The article continues: "By comparison, the banks are receiving almost all of the $18 billion to $20 billion in foreign currency flowing into China each month and are converting that foreign currency into Chinese currency.

"The new reserve requirement ‘is very modest,’ says Nicholas R. Lardy, a Chinese financial policy expert in the Institute for International Economics in Washington. ‘This will be erased in one month.’"

But the use of statutory reserves – abolished in Canada and in developing countries receiving IMF loans, and mutilated to near meaningless in the US and the UK provides the Chinese government with a technique for the realisation of yet another monetary objective:

"China’s central bank has been buying foreign currency from commercial banks as fast as foreign investment and China’s trade surplus bring money into the country. The central bank has been paying for the foreign currency by printing more of China’s currency, the yuan. The currency purchases are aimed at tempering a rise in the yuan’s value against the dollar that would make Chinese goods less competitive in overseas markets."

The Two Non-blunt Tools Used by Beijing

The Chinese, then have used two non-blunt tools, to achieve two very distinct but in their eyes vital goals: (1) to moderate the inevitable price rise resulting from increased public investment in urbanization, and physical and human government investments; (2) to prevent their currency from soaring because of the influx of foreign currency due to their excess of exports, and thus choking off their exports. The recognition of the need for equating the number of independent policy tools with the number of independent objects pursued. Though Jan Tinbergen got his doctorate in physics, he needed only first year high-school algebra to develop his theorem. Nor was it stolen by the Chinese. They almost literally picked it up from the Western garbage cans where it had been dumped because the financial sector cherishes high interest rates as both its basic revenue and its gambling dice.1 For some decades I know of no one these days apart from COMER that so much as mentions the work of Tinbergen, or the work of a host of other important economists on the same problem.

But continuing with the Times article: "Bank regulators have already moved this spring to discourage loans for real estate ventures and factories in overheated industries like property loans and steel. The People’s Bank also raised its benchmark interest rate on corporate loans by 27-hundredths of a percent on April 27, to 5.85%.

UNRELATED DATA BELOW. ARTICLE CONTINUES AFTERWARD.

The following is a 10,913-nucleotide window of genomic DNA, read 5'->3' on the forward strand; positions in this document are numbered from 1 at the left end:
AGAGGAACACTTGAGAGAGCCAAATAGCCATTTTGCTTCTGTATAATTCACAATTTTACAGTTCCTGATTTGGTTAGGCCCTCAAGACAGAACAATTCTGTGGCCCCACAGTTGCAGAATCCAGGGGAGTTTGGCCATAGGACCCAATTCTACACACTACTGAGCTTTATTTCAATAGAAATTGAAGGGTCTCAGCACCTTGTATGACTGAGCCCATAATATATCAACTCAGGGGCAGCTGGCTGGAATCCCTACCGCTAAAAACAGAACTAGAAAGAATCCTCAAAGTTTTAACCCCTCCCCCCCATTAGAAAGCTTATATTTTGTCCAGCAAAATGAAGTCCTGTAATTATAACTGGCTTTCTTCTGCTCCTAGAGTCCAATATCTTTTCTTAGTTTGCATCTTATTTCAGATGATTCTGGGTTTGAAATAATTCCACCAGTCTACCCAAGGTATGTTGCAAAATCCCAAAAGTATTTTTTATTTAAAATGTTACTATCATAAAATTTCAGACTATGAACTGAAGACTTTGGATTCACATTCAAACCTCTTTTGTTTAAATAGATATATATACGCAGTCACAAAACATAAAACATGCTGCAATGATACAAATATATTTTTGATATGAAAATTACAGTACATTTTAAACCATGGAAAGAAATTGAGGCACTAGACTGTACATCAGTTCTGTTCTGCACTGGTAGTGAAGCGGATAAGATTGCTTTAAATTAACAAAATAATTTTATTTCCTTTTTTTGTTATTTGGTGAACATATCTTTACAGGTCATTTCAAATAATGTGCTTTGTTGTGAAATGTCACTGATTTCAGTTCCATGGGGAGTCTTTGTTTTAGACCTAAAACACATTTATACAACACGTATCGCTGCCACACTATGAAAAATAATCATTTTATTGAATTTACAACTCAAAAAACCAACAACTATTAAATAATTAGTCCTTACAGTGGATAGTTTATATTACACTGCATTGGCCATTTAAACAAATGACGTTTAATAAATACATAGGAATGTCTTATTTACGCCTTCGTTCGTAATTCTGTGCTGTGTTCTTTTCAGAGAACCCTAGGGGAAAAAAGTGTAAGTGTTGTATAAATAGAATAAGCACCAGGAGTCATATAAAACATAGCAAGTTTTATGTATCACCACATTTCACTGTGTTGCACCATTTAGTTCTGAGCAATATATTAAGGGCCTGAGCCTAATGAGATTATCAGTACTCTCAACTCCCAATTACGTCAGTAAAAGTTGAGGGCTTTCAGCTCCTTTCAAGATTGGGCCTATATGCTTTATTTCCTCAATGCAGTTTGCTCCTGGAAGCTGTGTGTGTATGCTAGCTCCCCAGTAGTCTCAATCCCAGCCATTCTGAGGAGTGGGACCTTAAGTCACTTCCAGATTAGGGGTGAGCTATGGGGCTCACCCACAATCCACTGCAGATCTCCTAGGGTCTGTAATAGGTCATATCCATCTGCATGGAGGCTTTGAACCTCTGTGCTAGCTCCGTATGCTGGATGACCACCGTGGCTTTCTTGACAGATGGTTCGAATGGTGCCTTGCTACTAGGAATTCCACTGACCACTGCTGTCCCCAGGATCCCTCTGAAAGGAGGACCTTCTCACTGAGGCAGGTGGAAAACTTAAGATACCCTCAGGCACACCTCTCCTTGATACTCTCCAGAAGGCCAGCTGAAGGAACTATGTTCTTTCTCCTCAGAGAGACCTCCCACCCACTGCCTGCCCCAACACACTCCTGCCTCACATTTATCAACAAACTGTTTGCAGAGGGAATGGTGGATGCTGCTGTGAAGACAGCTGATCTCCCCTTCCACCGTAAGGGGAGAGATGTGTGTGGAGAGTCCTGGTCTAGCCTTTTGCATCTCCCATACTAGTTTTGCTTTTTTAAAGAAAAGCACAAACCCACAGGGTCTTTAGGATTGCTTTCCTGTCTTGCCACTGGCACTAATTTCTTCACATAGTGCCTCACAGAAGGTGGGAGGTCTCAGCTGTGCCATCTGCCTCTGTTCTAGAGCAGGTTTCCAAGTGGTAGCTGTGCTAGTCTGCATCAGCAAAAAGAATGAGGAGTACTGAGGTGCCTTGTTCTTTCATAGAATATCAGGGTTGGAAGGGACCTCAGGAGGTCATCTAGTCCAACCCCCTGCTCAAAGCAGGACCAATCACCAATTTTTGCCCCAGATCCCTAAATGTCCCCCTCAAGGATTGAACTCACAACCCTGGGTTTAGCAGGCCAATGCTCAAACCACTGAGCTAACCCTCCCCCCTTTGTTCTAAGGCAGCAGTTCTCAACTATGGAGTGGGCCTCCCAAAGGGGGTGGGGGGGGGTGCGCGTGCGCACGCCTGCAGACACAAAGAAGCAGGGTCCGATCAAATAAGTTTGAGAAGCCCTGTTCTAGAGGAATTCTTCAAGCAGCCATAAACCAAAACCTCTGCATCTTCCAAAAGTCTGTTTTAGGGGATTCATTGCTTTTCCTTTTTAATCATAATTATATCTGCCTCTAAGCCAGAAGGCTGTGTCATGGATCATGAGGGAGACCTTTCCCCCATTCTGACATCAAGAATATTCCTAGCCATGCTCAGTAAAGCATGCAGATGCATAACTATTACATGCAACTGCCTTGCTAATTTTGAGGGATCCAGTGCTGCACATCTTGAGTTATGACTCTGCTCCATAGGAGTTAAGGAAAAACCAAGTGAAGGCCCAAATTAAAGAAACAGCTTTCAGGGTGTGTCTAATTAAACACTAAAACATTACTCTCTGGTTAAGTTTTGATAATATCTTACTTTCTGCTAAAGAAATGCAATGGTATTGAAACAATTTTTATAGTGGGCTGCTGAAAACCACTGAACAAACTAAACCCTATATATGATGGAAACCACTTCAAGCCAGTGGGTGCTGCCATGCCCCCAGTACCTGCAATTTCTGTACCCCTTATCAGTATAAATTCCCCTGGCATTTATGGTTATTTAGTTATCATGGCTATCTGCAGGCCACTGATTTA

"The question is whether the interest rate increase in late April and now a reserve requirement increase will be enough to prevent higher inflation this year – or whether, as in the past, more drastic measures may be needed.

"When the Chinese economy threatened to overheat with rising inflation in 2003 and early 2004, China raised reserve requirements a full percentage point in August 2003 and by another half-point in April 2004."

Unlike the bone-headed Fed they hesitated to rely on "one blunt tool" and began tempering it with a second policy tool long ago discarded by the West.

That gives China – for all its problems another basic advantage: in addition to its population reserves that are of a higher mathematical order than that of the US or any European country and their millennial tradition of honouring scholarship and education. Of course, it does have its problems, of which corruption is only one. But what is the American purloining of economic theory in the interest of the sporting financial sector but corruption raised to higher systemic scale? We would recommend Washington address that serious threat to US security.

William Krehm

1. See Krehm, William (1975), Price in a Mixed Economy. Our Record of Disaster, Toronto, p. 39, and Krehm, William, editor (1999), Meltdown, Money, Debt and the Wealth of Nations, Toronto, COMER Publications, pp. 156, 184 and 185.

– from Economic Reform, July 2006